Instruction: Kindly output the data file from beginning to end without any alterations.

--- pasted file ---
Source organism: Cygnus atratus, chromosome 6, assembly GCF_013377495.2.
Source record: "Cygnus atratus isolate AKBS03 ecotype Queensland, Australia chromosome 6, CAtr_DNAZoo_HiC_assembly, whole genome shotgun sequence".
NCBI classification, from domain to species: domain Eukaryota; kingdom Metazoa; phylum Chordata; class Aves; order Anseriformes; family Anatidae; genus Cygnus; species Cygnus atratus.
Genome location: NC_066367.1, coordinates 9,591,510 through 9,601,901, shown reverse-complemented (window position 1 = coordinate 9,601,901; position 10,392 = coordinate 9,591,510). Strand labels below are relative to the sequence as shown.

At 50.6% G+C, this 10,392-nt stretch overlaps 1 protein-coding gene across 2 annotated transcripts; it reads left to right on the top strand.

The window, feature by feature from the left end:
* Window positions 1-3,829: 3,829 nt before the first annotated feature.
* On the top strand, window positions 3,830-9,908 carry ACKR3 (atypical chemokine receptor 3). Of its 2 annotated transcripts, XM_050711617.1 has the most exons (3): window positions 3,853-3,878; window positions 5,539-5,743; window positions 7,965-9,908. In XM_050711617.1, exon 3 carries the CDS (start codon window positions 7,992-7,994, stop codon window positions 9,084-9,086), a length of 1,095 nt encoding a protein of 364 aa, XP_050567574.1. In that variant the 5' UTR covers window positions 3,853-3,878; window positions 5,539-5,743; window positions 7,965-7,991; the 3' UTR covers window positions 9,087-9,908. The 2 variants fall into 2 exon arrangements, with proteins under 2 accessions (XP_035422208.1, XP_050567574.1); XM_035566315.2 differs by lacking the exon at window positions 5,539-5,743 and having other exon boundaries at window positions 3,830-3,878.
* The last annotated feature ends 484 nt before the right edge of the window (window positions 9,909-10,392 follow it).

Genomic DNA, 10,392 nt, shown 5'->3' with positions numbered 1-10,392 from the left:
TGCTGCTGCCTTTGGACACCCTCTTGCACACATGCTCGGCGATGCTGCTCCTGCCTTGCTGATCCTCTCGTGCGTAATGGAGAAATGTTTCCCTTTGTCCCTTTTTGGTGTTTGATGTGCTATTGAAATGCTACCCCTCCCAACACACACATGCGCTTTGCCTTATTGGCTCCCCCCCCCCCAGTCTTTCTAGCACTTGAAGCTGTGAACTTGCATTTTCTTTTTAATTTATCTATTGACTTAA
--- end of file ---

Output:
Source organism: Cygnus atratus, chromosome 6, assembly GCF_013377495.2.
Source record: "Cygnus atratus isolate AKBS03 ecotype Queensland, Australia chromosome 6, CAtr_DNAZoo_HiC_assembly, whole genome shotgun sequence".
NCBI classification, from domain to species: domain Eukaryota; kingdom Metazoa; phylum Chordata; class Aves; order Anseriformes; family Anatidae; genus Cygnus; species Cygnus atratus.
Genome location: NC_066367.1, coordinates 9,591,510 through 9,601,901, shown reverse-complemented (window position 1 = coordinate 9,601,901; position 10,392 = coordinate 9,591,510). Strand labels below are relative to the sequence as shown.

At 50.6% G+C, this 10,392-nt stretch overlaps 1 protein-coding gene across 2 annotated transcripts; it reads left to right on the top strand.

The window, feature by feature from the left end:
* Window positions 1-3,829: 3,829 nt before the first annotated feature.
* On the top strand, window positions 3,830-9,908 carry ACKR3 (atypical chemokine receptor 3). Of its 2 annotated transcripts, XM_050711617.1 has the most exons (3): window positions 3,853-3,878; window positions 5,539-5,743; window positions 7,965-9,908. In XM_050711617.1, exon 3 carries the CDS (start codon window positions 7,992-7,994, stop codon window positions 9,084-9,086), a length of 1,095 nt encoding a protein of 364 aa, XP_050567574.1. In that variant the 5' UTR covers window positions 3,853-3,878; window positions 5,539-5,743; window positions 7,965-7,991; the 3' UTR covers window positions 9,087-9,908. The 2 variants fall into 2 exon arrangements, with proteins under 2 accessions (XP_035422208.1, XP_050567574.1); XM_035566315.2 differs by lacking the exon at window positions 5,539-5,743 and having other exon boundaries at window positions 3,830-3,878.
* The last annotated feature ends 484 nt before the right edge of the window (window positions 9,909-10,392 follow it).

Genomic DNA, 10,392 nt, shown 5'->3' with positions numbered 1-10,392 from the left:
TGCTGCTGCCTTTGGACACCCTCTTGCACACATGCTCGGCGATGCTGCTCCTGCCTTGCTGATCCTCTCGTGCGTAATGGAGAAATGTTTCCCTTTGTCCCTTTTTGGTGTTTGATGTGCTATTGAAATGCTACCCCTCCCAACACACACATGCGCTTTGCCTTATTGGCTCCCCCCCCCCCAGTCTTTCTAGCACTTGAAGCTGTGAACTTGCATTTTCTTTTTAATTTATCTATTGACTTAA